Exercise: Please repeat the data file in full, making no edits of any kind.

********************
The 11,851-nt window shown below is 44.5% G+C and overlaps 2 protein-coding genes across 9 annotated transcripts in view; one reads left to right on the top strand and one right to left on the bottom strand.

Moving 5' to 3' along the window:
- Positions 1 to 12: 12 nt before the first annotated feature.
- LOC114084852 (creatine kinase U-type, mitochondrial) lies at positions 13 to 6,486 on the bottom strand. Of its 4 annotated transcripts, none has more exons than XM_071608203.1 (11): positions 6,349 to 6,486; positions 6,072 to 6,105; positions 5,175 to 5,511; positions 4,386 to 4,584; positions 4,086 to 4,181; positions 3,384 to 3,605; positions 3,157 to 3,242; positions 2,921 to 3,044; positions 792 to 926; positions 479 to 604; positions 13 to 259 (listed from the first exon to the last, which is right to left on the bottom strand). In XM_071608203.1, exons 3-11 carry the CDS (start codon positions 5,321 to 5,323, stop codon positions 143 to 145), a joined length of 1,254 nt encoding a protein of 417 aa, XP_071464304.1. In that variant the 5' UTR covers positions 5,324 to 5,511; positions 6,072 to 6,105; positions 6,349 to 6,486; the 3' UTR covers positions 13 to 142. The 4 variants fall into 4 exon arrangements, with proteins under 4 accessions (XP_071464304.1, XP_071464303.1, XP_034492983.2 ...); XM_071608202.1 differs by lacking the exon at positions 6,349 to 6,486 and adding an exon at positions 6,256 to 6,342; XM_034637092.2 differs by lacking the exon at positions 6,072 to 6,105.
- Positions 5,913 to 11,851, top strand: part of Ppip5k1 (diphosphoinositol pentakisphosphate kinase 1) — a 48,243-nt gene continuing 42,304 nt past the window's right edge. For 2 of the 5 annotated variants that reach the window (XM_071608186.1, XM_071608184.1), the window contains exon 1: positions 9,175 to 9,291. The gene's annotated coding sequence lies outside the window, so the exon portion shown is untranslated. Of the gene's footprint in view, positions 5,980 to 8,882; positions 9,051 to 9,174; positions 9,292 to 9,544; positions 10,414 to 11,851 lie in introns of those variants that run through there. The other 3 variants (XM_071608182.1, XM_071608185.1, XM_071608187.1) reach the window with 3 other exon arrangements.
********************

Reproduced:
The 11,851-nt window shown below is 44.5% G+C and overlaps 2 protein-coding genes across 9 annotated transcripts in view; one reads left to right on the top strand and one right to left on the bottom strand.

Moving 5' to 3' along the window:
- Positions 1 to 12: 12 nt before the first annotated feature.
- LOC114084852 (creatine kinase U-type, mitochondrial) lies at positions 13 to 6,486 on the bottom strand. Of its 4 annotated transcripts, none has more exons than XM_071608203.1 (11): positions 6,349 to 6,486; positions 6,072 to 6,105; positions 5,175 to 5,511; positions 4,386 to 4,584; positions 4,086 to 4,181; positions 3,384 to 3,605; positions 3,157 to 3,242; positions 2,921 to 3,044; positions 792 to 926; positions 479 to 604; positions 13 to 259 (listed from the first exon to the last, which is right to left on the bottom strand). In XM_071608203.1, exons 3-11 carry the CDS (start codon positions 5,321 to 5,323, stop codon positions 143 to 145), a joined length of 1,254 nt encoding a protein of 417 aa, XP_071464304.1. In that variant the 5' UTR covers positions 5,324 to 5,511; positions 6,072 to 6,105; positions 6,349 to 6,486; the 3' UTR covers positions 13 to 142. The 4 variants fall into 4 exon arrangements, with proteins under 4 accessions (XP_071464304.1, XP_071464303.1, XP_034492983.2 ...); XM_071608202.1 differs by lacking the exon at positions 6,349 to 6,486 and adding an exon at positions 6,256 to 6,342; XM_034637092.2 differs by lacking the exon at positions 6,072 to 6,105.
- Positions 5,913 to 11,851, top strand: part of Ppip5k1 (diphosphoinositol pentakisphosphate kinase 1) — a 48,243-nt gene continuing 42,304 nt past the window's right edge. For 2 of the 5 annotated variants that reach the window (XM_071608186.1, XM_071608184.1), the window contains exon 1: positions 9,175 to 9,291. The gene's annotated coding sequence lies outside the window, so the exon portion shown is untranslated. Of the gene's footprint in view, positions 5,980 to 8,882; positions 9,051 to 9,174; positions 9,292 to 9,544; positions 10,414 to 11,851 lie in introns of those variants that run through there. The other 3 variants (XM_071608182.1, XM_071608185.1, XM_071608187.1) reach the window with 3 other exon arrangements.